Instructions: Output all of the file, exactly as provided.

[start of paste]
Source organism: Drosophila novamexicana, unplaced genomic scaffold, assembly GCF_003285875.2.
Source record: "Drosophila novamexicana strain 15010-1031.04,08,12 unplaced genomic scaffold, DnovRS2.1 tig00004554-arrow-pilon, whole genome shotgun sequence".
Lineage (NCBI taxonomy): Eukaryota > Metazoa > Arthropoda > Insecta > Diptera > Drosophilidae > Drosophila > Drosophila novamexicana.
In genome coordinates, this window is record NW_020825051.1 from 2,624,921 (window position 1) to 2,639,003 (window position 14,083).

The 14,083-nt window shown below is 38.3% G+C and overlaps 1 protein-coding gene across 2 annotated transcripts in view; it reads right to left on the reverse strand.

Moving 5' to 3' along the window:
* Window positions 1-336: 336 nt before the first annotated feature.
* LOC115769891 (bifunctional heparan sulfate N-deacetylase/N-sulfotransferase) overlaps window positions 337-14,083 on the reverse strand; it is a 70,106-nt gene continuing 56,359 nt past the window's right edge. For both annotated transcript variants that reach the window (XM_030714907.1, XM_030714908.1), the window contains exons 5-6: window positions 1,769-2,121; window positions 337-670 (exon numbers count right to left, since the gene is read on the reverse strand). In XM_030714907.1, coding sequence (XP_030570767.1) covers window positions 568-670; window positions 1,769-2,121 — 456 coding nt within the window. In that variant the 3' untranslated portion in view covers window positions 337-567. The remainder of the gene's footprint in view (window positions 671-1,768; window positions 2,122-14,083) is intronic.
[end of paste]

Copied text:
Source organism: Drosophila novamexicana, unplaced genomic scaffold, assembly GCF_003285875.2.
Source record: "Drosophila novamexicana strain 15010-1031.04,08,12 unplaced genomic scaffold, DnovRS2.1 tig00004554-arrow-pilon, whole genome shotgun sequence".
Lineage (NCBI taxonomy): Eukaryota > Metazoa > Arthropoda > Insecta > Diptera > Drosophilidae > Drosophila > Drosophila novamexicana.
In genome coordinates, this window is record NW_020825051.1 from 2,624,921 (window position 1) to 2,639,003 (window position 14,083).

The 14,083-nt window shown below is 38.3% G+C and overlaps 1 protein-coding gene across 2 annotated transcripts in view; it reads right to left on the reverse strand.

Moving 5' to 3' along the window:
* Window positions 1-336: 336 nt before the first annotated feature.
* LOC115769891 (bifunctional heparan sulfate N-deacetylase/N-sulfotransferase) overlaps window positions 337-14,083 on the reverse strand; it is a 70,106-nt gene continuing 56,359 nt past the window's right edge. For both annotated transcript variants that reach the window (XM_030714907.1, XM_030714908.1), the window contains exons 5-6: window positions 1,769-2,121; window positions 337-670 (exon numbers count right to left, since the gene is read on the reverse strand). In XM_030714907.1, coding sequence (XP_030570767.1) covers window positions 568-670; window positions 1,769-2,121 — 456 coding nt within the window. In that variant the 3' untranslated portion in view covers window positions 337-567. The remainder of the gene's footprint in view (window positions 671-1,768; window positions 2,122-14,083) is intronic.